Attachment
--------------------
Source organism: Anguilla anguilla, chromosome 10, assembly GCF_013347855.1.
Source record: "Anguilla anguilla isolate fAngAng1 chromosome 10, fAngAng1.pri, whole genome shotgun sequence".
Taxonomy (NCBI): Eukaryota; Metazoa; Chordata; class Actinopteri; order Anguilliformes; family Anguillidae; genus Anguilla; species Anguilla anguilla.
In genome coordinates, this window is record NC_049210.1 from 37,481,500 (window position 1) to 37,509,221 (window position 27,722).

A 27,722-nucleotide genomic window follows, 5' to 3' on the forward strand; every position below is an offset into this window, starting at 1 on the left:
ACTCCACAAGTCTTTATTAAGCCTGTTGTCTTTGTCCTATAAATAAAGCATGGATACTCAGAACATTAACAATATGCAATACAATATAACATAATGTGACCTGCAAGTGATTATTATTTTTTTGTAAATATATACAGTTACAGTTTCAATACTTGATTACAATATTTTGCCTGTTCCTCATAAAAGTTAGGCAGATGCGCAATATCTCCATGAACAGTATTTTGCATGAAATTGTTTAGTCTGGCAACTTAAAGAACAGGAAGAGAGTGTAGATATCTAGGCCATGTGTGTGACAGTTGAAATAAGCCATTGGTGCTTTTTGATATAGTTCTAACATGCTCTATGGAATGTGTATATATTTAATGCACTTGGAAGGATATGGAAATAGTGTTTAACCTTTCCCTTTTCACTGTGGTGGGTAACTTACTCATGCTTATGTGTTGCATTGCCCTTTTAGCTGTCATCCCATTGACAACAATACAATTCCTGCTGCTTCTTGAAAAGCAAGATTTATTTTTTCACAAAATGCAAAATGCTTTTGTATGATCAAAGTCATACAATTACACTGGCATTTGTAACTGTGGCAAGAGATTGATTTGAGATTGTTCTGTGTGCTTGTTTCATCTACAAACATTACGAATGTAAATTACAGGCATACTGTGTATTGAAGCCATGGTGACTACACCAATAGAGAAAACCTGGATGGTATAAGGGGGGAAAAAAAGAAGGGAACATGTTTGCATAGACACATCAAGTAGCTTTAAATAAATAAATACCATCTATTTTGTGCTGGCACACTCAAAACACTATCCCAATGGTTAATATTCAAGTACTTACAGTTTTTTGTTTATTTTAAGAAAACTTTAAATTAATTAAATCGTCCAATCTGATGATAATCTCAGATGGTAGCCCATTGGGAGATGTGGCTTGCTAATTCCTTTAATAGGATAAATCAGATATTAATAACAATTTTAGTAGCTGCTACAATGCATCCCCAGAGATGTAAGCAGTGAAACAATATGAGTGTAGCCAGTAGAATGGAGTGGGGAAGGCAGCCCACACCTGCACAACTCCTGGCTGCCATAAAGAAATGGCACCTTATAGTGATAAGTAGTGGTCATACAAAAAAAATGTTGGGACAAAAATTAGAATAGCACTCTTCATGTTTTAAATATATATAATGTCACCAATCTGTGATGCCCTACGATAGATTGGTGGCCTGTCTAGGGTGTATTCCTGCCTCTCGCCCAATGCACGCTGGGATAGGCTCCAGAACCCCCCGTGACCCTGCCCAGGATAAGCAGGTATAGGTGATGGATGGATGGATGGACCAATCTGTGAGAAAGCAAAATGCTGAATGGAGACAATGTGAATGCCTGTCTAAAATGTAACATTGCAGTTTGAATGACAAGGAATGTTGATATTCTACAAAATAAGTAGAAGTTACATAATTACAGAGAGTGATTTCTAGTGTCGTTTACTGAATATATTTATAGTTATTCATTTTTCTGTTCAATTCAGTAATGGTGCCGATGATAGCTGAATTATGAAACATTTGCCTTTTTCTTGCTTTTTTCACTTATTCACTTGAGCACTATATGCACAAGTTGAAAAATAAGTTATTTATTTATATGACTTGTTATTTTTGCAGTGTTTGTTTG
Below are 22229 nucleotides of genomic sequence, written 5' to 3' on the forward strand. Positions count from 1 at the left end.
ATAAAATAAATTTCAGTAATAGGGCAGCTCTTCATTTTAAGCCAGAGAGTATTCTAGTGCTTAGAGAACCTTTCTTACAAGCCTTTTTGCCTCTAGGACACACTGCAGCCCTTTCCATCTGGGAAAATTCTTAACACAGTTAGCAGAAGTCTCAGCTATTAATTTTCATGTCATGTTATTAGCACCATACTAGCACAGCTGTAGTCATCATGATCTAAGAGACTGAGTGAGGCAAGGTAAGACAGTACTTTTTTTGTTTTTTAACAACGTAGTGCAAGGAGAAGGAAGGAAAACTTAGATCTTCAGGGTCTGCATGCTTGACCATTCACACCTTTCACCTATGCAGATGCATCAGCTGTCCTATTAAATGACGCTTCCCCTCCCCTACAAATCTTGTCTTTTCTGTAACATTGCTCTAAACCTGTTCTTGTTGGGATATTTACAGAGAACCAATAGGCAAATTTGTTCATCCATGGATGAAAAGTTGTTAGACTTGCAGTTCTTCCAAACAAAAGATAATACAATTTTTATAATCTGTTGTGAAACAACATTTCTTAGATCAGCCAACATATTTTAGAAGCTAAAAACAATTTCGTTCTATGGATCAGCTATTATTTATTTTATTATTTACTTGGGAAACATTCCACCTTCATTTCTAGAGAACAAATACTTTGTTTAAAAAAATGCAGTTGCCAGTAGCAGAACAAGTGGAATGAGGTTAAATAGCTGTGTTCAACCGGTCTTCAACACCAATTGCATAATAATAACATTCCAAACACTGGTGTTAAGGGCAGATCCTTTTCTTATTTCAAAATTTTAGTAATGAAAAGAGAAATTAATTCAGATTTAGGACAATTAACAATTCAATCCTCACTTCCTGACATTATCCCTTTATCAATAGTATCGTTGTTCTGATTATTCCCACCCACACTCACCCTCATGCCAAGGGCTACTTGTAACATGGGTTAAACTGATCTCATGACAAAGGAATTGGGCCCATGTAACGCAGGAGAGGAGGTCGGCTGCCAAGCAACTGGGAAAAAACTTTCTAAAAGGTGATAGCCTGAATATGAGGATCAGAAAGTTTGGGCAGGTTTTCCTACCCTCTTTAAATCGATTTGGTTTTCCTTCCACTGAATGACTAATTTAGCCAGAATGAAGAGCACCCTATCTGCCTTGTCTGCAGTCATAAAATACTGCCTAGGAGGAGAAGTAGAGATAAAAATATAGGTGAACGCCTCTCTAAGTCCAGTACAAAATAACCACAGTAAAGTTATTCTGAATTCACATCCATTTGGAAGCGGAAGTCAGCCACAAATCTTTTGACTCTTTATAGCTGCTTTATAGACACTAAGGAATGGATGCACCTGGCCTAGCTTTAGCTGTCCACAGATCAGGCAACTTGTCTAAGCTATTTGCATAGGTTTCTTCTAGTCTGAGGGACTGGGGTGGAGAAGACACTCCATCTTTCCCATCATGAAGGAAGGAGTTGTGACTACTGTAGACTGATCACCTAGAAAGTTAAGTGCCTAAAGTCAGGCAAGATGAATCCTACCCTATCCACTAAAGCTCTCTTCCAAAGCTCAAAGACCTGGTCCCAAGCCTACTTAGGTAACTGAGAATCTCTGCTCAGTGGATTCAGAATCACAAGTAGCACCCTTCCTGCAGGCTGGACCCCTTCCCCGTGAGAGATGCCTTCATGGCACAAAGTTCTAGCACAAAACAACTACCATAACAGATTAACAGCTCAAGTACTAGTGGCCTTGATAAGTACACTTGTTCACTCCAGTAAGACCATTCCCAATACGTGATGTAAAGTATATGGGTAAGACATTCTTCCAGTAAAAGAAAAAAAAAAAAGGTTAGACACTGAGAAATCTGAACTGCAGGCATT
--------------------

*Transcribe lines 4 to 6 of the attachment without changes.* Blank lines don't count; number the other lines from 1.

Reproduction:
In genome coordinates, this window is record NC_049210.1 from 37,481,500 (window position 1) to 37,509,221 (window position 27,722).

A 27,722-nucleotide genomic window follows, 5' to 3' on the forward strand; every position below is an offset into this window, starting at 1 on the left:
ACTCCACAAGTCTTTATTAAGCCTGTTGTCTTTGTCCTATAAATAAAGCATGGATACTCAGAACATTAACAATATGCAATACAATATAACATAATGTGACCTGCAAGTGATTATTATTTTTTTGTAAATATATACAGTTACAGTTTCAATACTTGATTACAATATTTTGCCTGTTCCTCATAAAAGTTAGGCAGATGCGCAATATCTCCATGAACAGTATTTTGCATGAAATTGTTTAGTCTGGCAACTTAAAGAACAGGAAGAGAGTGTAGATATCTAGGCCATGTGTGTGACAGTTGAAATAAGCCATTGGTGCTTTTTGATATAGTTCTAACATGCTCTATGGAATGTGTATATATTTAATGCACTTGGAAGGATATGGAAATAGTGTTTAACCTTTCCCTTTTCACTGTGGTGGGTAACTTACTCATGCTTATGTGTTGCATTGCCCTTTTAGCTGTCATCCCATTGACAACAATACAATTCCTGCTGCTTCTTGAAAAGCAAGATTTATTTTTTCACAAAATGCAAAATGCTTTTGTATGATCAAAGTCATACAATTACACTGGCATTTGTAACTGTGGCAAGAGATTGATTTGAGATTGTTCTGTGTGCTTGTTTCATCTACAAACATTACGAATGTAAATTACAGGCATACTGTGTATTGAAGCCATGGTGACTACACCAATAGAGAAAACCTGGATGGTATAAGGGGGGAAAAAAAGAAGGGAACATGTTTGCATAGACACATCAAGTAGCTTTAAATAAATAAATACCATCTATTTTGTGCTGGCACACTCAAAACACTATCCCAATGGTTAATATTCAAGTACTTACAGTTTTTTGTTTATTTTAAGAAAACTTTAAATTAATTAAATCGTCCAATCTGATGATAATCTCAGATGGTAGCCCATTGGGAGATGTGGCTTGCTAATTCCTTTAATAGGATAAATCAGATATTAATAACAATTTTAGTAGCTGCTACAATGCATCCCCAGAGATGTAAGCAGTGAAACAATATGAGTGTAGCCAGTAGAATGGAGTGGGGAAGGCAGCCCACACCTGCACAACTCCTGGCTGCCATAAAGAAATGGCACCTTATAGTGATAAGTAGTGGTCATACAAAAAAAATGTTGGGACAAAAATTAGAATAGCACTCTTCATGTTTTAAATATATATAATGTCACCAATCTGTGATGCCCTACGATAGATTGGTGGCCTGTCTAGGGTGTATTCCTGCCTCTCGCCCAATGCACGCTGGGATAGGCTCCAGAACCCCCCGTGACCCTGCCCAGGATAAGCAGGTATAGGTGATGGATGGATGGATGGACCAATCTGTGAGAAAGCAAAATGCTGAATGGAGACAATGTGAATGCCTGTCTAAAATGTAACATTGCAGTTTGAATGACAAGGAATGTTGATATTCTACAAAATAAGTAGAAGTTACATAATTACAGAGAGTGATTTCTAGTGTCGTTTACTGAATATATTTATAGTTATTCATTTTTCTGTTCAATTCAGTAATGGTGCCGATGATAGCTGAATTATGAAACATTTGCCTTTTTCTTGCTTTTTTCACTTATTCACTTGAGCACTATATGCACAAGTTGAAAAATAAGTTATTTATTTATATGACTTGTTATTTTTGCAGTGTTTGTTTG